Sunday, October 6, 2019

2019.10.06 Invictus/Convictus

Many people have deep soul-convictions that shape their lives from the beginning and get more courageous and more sinewy when threatened. Such was the case for Nelson Mandela when he was imprisoned for treason during the hard struggle against the apartheid politics of the South African government. Mandela spent 27 years in exile, some of it at Robben Island in hard labor.

Mandela’s story is complicated, just as any story of someone who struggles with spiritual ideals and cold hard reality and falls down many times along the way is. Nevertheless, he was a man of conviction and spiritual strength. While imprisoned he was offered his personal freedom once. He refused  to comply with the condition that he unconditionally reject violence as a political weapon, saying: “What freedom am I offered while the organisation of the people (African National Congress) remains banned? Only free men can negotiate. A prisoner cannot enter into contracts.”

Mandela emerged after much negotiation, including international protests, and pain to be elected as South Africa’s first black chief executive in 1994.

Mandela subscribed to basic democratic values and the African ethical tenet, ubuntu: “A person is a person through other persons.” Mandela died of respiratory illness in 2013 at the age or 95. He was not a model of moral rectitude or religious rigor, but he was a man of conviction. How? Well, in part because he kept this poem alive in his heart as a mantra, a prayer with which he strengthened his soul.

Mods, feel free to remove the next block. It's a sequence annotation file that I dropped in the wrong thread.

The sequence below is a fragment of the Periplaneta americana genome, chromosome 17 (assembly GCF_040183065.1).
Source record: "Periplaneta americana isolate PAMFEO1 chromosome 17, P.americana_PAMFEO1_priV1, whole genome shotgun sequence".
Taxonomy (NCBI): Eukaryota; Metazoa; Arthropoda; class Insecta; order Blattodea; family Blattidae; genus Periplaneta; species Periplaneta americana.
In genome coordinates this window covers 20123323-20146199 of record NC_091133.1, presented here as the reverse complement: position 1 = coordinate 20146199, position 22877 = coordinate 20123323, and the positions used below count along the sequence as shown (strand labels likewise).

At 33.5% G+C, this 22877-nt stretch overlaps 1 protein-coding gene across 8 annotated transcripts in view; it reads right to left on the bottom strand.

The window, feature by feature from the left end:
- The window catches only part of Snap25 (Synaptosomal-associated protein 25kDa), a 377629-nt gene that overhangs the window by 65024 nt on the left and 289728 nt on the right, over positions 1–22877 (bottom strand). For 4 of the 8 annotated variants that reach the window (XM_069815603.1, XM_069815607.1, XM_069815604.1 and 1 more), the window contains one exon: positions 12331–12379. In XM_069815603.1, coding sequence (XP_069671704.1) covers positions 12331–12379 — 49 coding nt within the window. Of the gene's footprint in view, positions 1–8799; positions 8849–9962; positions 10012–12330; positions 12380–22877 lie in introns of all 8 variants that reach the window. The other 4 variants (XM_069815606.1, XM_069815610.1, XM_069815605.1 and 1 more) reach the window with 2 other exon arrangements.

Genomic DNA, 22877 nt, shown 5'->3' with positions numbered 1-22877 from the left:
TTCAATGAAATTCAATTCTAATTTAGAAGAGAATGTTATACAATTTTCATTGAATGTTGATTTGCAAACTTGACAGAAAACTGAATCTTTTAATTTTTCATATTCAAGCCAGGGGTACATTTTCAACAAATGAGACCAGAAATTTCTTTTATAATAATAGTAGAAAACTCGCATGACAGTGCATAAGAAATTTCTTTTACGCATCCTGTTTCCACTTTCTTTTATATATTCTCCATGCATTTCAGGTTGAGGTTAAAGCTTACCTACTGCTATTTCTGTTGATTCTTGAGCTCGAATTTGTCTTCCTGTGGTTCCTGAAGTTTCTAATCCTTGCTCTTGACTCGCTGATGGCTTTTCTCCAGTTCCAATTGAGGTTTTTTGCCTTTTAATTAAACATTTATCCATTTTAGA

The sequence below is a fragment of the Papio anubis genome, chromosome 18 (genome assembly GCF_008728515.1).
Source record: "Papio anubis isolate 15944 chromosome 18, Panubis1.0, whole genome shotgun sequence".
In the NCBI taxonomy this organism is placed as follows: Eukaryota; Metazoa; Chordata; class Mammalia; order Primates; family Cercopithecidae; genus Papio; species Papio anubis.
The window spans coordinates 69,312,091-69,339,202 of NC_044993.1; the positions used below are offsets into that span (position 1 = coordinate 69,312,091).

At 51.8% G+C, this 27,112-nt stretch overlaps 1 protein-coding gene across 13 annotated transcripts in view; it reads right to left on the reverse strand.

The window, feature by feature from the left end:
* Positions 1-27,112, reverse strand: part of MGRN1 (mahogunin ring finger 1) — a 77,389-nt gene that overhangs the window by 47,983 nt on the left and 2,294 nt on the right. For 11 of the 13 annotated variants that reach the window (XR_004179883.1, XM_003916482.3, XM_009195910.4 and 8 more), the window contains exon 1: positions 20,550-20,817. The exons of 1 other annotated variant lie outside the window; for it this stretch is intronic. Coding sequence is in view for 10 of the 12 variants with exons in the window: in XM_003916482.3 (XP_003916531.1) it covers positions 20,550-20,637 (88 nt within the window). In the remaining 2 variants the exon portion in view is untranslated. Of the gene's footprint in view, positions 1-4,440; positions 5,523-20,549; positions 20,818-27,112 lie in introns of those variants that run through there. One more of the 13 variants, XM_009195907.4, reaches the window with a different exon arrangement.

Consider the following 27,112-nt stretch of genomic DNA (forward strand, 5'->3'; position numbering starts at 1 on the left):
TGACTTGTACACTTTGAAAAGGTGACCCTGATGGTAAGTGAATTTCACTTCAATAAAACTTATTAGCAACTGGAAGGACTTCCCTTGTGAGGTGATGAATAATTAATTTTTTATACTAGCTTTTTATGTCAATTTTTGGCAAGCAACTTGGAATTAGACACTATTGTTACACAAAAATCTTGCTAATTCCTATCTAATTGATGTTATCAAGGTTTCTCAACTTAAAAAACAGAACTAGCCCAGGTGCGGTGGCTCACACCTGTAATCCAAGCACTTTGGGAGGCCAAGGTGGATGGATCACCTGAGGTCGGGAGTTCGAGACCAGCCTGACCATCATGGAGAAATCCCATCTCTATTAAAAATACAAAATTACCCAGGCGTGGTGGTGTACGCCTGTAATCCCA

Invictus  William Ernest Henley, 1875.

Out of the night that covers me,
      Black as the pit from pole to pole,
I thank whatever gods may be
      For my unconquerable soul.

In the fell clutch of circumstance
      I have not winced nor cried aloud.
Under the bludgeonings of chance
      My head is bloody, but unbowed.

Beyond this place of wrath and tears
      Looms but the Horror of the shade,
And yet the menace of the years
      Finds and shall find me unafraid.

It matters not how strait the gate,
      How charged with punishments the scroll,
I am the master of my fate,
      I am the captain of my soul.

The wisdom of this poem is true for me, up to a point. As I age and face my own convictions,  the mastery of my soul has withered. I of course am neither as strong or as bludgeoned as Mandela was, but when I read “Invictus” I said yes, then, not convinced, and being a word-nerd, I looked up the word roots, Latin of course.
    Invictus means conquered from within already, and therefore unconquerable from without. Invictus is I. Yes, I was conquered from within like Mandela. 
     Convictus means conquered with (con), not alone, like with a close friend or intimate association. Convictus is WE. Yes, I was conquered by not feeling alone, because God was there. We are masters of my soul.

Convictus Lyn Gillespie Brakeman, 2019

From the vastness of the sea,
the endless stretches of sand,
I am drawn into one drop, one grain—
my own.

I am not the master of my fate,
the keeper of my soul
as I’ve spent years imagining—
and forgetting.

It’s not so.

For years ago
I deeded my soul to God
my heart to Christ
my fate to the stars

Thus . . .
all my words
my deeds
my thoughts
are convicts—
escapees, convicted anew—
over and over, daily.